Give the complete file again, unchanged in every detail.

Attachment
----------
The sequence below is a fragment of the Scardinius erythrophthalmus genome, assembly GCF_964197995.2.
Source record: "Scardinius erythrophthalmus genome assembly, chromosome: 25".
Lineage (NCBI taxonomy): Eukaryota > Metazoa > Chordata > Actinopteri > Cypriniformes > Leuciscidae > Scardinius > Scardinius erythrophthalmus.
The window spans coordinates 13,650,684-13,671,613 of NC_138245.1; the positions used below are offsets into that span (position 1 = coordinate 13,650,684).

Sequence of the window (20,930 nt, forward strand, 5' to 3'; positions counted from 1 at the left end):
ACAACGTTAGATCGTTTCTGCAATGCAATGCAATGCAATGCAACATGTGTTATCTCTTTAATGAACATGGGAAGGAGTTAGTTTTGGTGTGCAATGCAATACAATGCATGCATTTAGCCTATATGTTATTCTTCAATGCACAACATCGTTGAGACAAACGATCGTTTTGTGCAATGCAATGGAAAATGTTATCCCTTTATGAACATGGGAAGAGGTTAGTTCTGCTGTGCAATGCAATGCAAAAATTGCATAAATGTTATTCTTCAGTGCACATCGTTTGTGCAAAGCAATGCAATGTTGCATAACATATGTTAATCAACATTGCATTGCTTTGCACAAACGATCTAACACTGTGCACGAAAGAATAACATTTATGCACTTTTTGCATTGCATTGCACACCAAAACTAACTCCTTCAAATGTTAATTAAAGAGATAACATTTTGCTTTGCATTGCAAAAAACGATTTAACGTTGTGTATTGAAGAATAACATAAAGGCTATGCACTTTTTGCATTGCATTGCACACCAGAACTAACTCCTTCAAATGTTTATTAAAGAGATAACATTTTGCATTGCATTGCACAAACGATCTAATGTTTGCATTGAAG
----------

The sequence below is a fragment of the Scardinius erythrophthalmus genome, assembly GCF_964197995.2.
Source record: "Scardinius erythrophthalmus genome assembly, chromosome: 25".
Lineage (NCBI taxonomy): Eukaryota > Metazoa > Chordata > Actinopteri > Cypriniformes > Leuciscidae > Scardinius > Scardinius erythrophthalmus.
The window spans coordinates 13,650,684-13,671,613 of NC_138245.1; the positions used below are offsets into that span (position 1 = coordinate 13,650,684).

Sequence of the window (20,930 nt, forward strand, 5' to 3'; positions counted from 1 at the left end):
ACAACGTTAGATCGTTTCTGCAATGCAATGCAATGCAATGCAACATGTGTTATCTCTTTAATGAACATGGGAAGGAGTTAGTTTTGGTGTGCAATGCAATACAATGCATGCATTTAGCCTATATGTTATTCTTCAATGCACAACATCGTTGAGACAAACGATCGTTTTGTGCAATGCAATGGAAAATGTTATCCCTTTATGAACATGGGAAGAGGTTAGTTCTGCTGTGCAATGCAATGCAAAAATTGCATAAATGTTATTCTTCAGTGCACATCGTTTGTGCAAAGCAATGCAATGTTGCATAACATATGTTAATCAACATTGCATTGCTTTGCACAAACGATCTAACACTGTGCACGAAAGAATAACATTTATGCACTTTTTGCATTGCATTGCACACCAAAACTAACTCCTTCAAATGTTAATTAAAGAGATAACATTTTGCTTTGCATTGCAAAAAACGATTTAACGTTGTGTATTGAAGAATAACATAAAGGCTATGCACTTTTTGCATTGCATTGCACACCAGAACTAACTCCTTCAAATGTTTATTAAAGAGATAACATTTTGCATTGCATTGCACAAACGATCTAATGTTTGCATTGAAG